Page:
The tube of the ADH telescope at the Perkin-Elmer Corporation’s works in the US (February 1950). Standing by the telescope (left to right) are: Kevin Rush (Irish Consul in New York), Peter Lindhorse (South African Vice-Consul), John Dawson (British Vice-Consul), Charles Elmer and Richard Perkin (co-founders of Perkin-Elmer Corporation), Harlow Shapley (Director of Harvard Observatory) and Bart Bok (Harvard Observatory). Figure from Butler (2007).

The telescope was initially used in the early 1950s by Harvard astronomers to study the Carina and Sagittarius regions of the southern Milky Way and to make detailed image and spectra of the Magellanic Clouds, while Armagh, Dunsink and others undertook at wide variety of observations including, three-colour imaging of Open Clusters, asteroid searches, spectroscopy of the Coal Sack Nebula, and imaging of the Eta Carinae Nebula. By the mid-1960s, a close collaboration was formed between Dunsink (P. Wayman and C. J., Butler) and Armagh (A. D. Andrews) using the ADH for photographic photometry, the study of Cepheid variables in the Magellanic Clouds and flare stars in Orion. Indeed, this work was facilitated but the development of data analysis techniques on an IBM 1620 computer at Dunsink and on computers at the Northern Irish Ministry of Finance. In the early 1970s, the ADH was used to study the distance to and the age of the southern galactic cluster NGC 3766 and to search for dark nebulae in the Large Magellanic Cloud.

The Large Magellanic Cloud photographed with the ADH telescope. From an article published in Scientific American in 1952 by Bart Bok (Harvard Observatory).

The telescope was gradually supplanted by larger optical telescopes in Australia and Chile and its use was gradually ramped down in the late 1970s. It was finally dismantled and transported to Dunink Observatory for storage in 1981. The primary and secondary mirrors are currently stored in the basement of Dunsink, while the objective prism is on public display in the Board Room of the observatory.

Astronomical links between Dublin and Boyden were re-established in 2005 with the installation of a new Irish telescope at Boyden by Lorraine Hanlon and her team from University College Dublin’s School of Physics (Boyden was actually suggested by Brendan Jordan, Technical Officer at Dunsink Observatory). The Watcher Telescope is a robotic 40 cm Cassegrain telescope and Andor CCD camera system designed to make detailed observations of light that follows the universe’s most powerful explosions called gamma-ray bursts.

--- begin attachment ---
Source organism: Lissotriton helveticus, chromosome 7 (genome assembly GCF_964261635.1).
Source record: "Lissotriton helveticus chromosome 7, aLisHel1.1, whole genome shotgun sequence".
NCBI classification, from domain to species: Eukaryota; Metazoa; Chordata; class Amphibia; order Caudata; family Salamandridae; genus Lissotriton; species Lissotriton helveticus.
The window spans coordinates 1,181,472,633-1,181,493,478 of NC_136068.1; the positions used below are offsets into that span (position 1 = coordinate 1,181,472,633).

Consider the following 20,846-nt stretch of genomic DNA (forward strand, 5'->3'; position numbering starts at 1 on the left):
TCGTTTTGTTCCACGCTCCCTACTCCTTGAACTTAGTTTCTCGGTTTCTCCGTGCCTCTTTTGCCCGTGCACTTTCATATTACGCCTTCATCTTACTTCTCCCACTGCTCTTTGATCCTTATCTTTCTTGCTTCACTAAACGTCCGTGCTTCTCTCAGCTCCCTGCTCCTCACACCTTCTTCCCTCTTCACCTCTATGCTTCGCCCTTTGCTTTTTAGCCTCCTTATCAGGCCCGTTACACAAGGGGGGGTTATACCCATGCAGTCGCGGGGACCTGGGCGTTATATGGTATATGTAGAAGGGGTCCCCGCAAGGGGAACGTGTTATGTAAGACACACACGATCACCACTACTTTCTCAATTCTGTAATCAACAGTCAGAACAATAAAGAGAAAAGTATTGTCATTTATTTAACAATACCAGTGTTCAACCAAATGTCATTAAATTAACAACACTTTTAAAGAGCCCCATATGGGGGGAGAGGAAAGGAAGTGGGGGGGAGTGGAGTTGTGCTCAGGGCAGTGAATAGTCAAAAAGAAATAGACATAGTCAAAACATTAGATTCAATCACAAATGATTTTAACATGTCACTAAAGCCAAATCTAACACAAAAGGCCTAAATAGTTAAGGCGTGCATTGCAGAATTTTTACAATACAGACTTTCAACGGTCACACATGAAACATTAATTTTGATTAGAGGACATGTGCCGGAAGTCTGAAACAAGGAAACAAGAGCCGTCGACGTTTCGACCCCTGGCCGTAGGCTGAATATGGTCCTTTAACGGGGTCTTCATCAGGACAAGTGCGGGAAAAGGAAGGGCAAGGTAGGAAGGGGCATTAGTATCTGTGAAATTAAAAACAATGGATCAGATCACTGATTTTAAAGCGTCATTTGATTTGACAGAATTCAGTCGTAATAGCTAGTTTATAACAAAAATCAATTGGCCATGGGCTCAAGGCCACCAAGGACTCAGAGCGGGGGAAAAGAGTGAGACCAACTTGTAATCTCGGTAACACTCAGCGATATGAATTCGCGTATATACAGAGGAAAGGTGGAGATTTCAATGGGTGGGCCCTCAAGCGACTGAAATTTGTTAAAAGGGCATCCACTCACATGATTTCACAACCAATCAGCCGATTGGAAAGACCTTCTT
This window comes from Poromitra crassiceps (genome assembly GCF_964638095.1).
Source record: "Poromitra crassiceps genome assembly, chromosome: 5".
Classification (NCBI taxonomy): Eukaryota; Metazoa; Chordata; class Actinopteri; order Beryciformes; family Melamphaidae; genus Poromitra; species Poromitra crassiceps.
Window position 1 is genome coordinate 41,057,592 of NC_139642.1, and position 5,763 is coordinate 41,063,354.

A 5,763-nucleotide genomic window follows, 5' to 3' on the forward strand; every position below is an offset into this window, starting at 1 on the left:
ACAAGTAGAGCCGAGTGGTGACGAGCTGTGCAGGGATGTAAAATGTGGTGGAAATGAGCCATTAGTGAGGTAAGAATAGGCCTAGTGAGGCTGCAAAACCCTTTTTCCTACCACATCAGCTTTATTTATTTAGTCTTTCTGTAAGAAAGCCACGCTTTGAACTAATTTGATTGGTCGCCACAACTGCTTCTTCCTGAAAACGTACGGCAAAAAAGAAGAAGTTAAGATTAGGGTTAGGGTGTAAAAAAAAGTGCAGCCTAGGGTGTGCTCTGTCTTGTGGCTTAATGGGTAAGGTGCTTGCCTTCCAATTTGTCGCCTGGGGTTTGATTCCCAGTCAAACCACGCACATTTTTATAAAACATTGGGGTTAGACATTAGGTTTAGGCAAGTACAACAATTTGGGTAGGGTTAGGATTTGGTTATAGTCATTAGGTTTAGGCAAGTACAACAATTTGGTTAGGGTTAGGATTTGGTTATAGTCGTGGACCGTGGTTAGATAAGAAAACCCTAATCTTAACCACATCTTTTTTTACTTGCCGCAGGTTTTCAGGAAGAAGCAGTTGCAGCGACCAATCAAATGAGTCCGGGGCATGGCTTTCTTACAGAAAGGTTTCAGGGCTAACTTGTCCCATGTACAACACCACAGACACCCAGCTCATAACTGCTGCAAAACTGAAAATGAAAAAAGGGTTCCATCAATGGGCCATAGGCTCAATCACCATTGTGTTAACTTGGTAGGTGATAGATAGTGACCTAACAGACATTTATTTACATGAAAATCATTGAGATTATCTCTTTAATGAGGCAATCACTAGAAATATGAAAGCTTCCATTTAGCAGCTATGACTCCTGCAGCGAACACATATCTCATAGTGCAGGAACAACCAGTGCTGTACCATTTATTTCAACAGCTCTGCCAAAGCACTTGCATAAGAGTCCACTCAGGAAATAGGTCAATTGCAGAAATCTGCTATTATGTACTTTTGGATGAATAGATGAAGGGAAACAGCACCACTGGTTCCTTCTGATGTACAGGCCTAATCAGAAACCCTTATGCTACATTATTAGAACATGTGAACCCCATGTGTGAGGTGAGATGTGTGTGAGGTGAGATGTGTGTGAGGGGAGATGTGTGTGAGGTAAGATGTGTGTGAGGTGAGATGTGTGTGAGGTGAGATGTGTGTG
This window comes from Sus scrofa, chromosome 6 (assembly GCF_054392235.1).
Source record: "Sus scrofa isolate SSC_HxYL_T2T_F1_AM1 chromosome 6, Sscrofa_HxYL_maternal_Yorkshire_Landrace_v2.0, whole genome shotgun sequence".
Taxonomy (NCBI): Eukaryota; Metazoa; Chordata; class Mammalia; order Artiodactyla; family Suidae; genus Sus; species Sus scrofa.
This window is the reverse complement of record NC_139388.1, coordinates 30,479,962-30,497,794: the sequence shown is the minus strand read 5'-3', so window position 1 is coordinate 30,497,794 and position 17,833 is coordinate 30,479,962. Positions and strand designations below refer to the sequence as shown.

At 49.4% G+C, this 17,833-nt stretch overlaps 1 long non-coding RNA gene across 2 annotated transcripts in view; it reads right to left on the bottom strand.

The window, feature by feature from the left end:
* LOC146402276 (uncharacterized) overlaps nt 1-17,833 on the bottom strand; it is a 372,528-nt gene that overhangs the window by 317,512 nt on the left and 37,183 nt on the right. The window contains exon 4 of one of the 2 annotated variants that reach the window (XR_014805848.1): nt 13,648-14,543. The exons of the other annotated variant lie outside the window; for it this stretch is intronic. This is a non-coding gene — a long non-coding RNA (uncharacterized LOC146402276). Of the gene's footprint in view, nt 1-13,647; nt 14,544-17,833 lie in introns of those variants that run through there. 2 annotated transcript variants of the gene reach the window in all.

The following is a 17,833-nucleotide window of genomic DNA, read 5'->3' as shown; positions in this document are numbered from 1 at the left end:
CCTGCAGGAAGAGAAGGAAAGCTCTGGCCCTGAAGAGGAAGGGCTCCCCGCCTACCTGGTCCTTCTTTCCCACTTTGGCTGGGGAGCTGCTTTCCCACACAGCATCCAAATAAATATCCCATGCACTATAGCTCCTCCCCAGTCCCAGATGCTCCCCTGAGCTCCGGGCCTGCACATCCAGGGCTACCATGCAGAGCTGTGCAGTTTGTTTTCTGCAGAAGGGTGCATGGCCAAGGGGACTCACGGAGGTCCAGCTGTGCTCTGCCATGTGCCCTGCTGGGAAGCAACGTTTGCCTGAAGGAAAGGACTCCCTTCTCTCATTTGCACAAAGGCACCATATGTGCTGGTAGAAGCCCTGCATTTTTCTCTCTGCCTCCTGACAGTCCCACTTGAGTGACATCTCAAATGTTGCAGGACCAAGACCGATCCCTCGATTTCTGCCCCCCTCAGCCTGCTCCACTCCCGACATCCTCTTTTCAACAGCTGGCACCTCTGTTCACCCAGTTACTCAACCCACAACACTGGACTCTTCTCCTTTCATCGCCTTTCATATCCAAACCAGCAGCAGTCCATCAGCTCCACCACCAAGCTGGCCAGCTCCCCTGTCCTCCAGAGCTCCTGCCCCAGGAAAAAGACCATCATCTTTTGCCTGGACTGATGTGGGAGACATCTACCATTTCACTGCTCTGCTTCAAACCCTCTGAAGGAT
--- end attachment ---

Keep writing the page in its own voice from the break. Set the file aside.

UCD’s Watcher Telescope installed at Boyden Observatory in 2005. Photo credit: Antonio Martin Carrillo (UCD).

2022 is the 75th anniversary of the formation of DIAS’ School of Cosmic Physics and the School taking over the running of Dunsink Observatory, so we will certainly be celebrating the ADH and the on-going links between Dunsink, Armagh and our many international partners.

Further details on the ADH can be found in the articles below, while a more complete list of publications can be found on NASA’s Astrophysical Data System.


The Armagh-Dunsink-Harvard Telescope: from dream to oblivion“, Journal of Astronomical History and Heritage, J. Butler, 2007.

The Optical Performance of the 81/90/3032mm ADH Baker-Schmidt Telescope“, A. D. Andrews, 1997.

Classification of ADH Spectra“, Irish Astronomical Journal, F. C. Doyle, C. F. Butler, 1978.

Newly Discovered Clusters of the Large Magellanic Cloud“, Astronomical Journal, P. W. Hodge, 1966.

On the Alignment of the ADH Baker-Schmidt Telescope of the Boyden Observatory“, A. D. Andrews, J. Dommanget, Irish Astronomical Journal, 1965.

Planetary Nebulae in the Large Magellanic Cloud“, Nature, E. M. Lindsay, 1959.

The ADH (Armagh-Dunsink-Harvard) Telescope“, Irish Astronomical Journal, E. M. Lindsay, 1953.

The Southern Sky“, Scientific American, B. Bok, 1952.

An Armagh Dunsink Harvard Telescope“, Nature, E. M. Lindsay, 1947.

Author: Peter T. Gallagher (January, 2022).